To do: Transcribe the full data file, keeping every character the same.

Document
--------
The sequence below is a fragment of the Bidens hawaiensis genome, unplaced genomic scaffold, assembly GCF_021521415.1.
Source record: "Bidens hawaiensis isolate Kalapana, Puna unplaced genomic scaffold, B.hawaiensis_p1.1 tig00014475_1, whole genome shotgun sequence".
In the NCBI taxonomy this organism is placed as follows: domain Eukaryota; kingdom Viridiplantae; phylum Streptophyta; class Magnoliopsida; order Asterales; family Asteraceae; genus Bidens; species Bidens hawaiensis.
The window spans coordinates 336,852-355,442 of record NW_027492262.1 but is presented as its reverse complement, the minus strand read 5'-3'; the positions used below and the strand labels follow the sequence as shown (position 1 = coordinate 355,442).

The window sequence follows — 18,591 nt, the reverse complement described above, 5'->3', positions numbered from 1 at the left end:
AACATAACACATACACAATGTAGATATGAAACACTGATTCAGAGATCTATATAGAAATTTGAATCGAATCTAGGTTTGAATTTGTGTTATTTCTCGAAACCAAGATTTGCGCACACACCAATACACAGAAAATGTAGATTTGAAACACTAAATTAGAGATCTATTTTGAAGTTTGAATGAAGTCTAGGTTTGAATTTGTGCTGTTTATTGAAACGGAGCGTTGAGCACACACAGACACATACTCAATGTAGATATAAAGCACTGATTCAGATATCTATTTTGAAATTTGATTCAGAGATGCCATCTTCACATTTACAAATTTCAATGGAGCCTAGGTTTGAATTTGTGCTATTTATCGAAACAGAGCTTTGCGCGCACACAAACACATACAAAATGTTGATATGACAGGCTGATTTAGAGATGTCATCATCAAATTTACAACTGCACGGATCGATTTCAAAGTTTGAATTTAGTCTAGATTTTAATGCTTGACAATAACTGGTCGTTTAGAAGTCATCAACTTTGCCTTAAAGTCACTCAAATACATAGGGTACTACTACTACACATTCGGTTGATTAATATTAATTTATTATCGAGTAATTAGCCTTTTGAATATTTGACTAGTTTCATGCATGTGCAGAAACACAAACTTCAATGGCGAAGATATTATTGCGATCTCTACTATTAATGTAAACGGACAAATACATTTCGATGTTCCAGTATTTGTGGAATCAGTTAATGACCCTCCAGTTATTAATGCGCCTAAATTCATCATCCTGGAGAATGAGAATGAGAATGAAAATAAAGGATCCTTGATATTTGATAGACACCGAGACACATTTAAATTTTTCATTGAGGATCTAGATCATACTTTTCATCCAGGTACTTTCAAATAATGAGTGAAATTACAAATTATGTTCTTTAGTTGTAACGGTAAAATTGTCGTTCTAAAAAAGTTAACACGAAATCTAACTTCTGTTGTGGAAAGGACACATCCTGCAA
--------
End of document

The sequence below is a fragment of the Bidens hawaiensis genome, unplaced genomic scaffold, assembly GCF_021521415.1.
Source record: "Bidens hawaiensis isolate Kalapana, Puna unplaced genomic scaffold, B.hawaiensis_p1.1 tig00014475_1, whole genome shotgun sequence".
In the NCBI taxonomy this organism is placed as follows: domain Eukaryota; kingdom Viridiplantae; phylum Streptophyta; class Magnoliopsida; order Asterales; family Asteraceae; genus Bidens; species Bidens hawaiensis.
The window spans coordinates 336,852-355,442 of record NW_027492262.1 but is presented as its reverse complement, the minus strand read 5'-3'; the positions used below and the strand labels follow the sequence as shown (position 1 = coordinate 355,442).

The window sequence follows — 18,591 nt, the reverse complement described above, 5'->3', positions numbered from 1 at the left end:
AACATAACACATACACAATGTAGATATGAAACACTGATTCAGAGATCTATATAGAAATTTGAATCGAATCTAGGTTTGAATTTGTGTTATTTCTCGAAACCAAGATTTGCGCACACACCAATACACAGAAAATGTAGATTTGAAACACTAAATTAGAGATCTATTTTGAAGTTTGAATGAAGTCTAGGTTTGAATTTGTGCTGTTTATTGAAACGGAGCGTTGAGCACACACAGACACATACTCAATGTAGATATAAAGCACTGATTCAGATATCTATTTTGAAATTTGATTCAGAGATGCCATCTTCACATTTACAAATTTCAATGGAGCCTAGGTTTGAATTTGTGCTATTTATCGAAACAGAGCTTTGCGCGCACACAAACACATACAAAATGTTGATATGACAGGCTGATTTAGAGATGTCATCATCAAATTTACAACTGCACGGATCGATTTCAAAGTTTGAATTTAGTCTAGATTTTAATGCTTGACAATAACTGGTCGTTTAGAAGTCATCAACTTTGCCTTAAAGTCACTCAAATACATAGGGTACTACTACTACACATTCGGTTGATTAATATTAATTTATTATCGAGTAATTAGCCTTTTGAATATTTGACTAGTTTCATGCATGTGCAGAAACACAAACTTCAATGGCGAAGATATTATTGCGATCTCTACTATTAATGTAAACGGACAAATACATTTCGATGTTCCAGTATTTGTGGAATCAGTTAATGACCCTCCAGTTATTAATGCGCCTAAATTCATCATCCTGGAGAATGAGAATGAGAATGAAAATAAAGGATCCTTGATATTTGATAGACACCGAGACACATTTAAATTTTTCATTGAGGATCTAGATCATACTTTTCATCCAGGTACTTTCAAATAATGAGTGAAATTACAAATTATGTTCTTTAGTTGTAACGGTAAAATTGTCGTTCTAAAAAAGTTAACACGAAATCTAACTTCTGTTGTGGAAAGGACACATCCTGCAA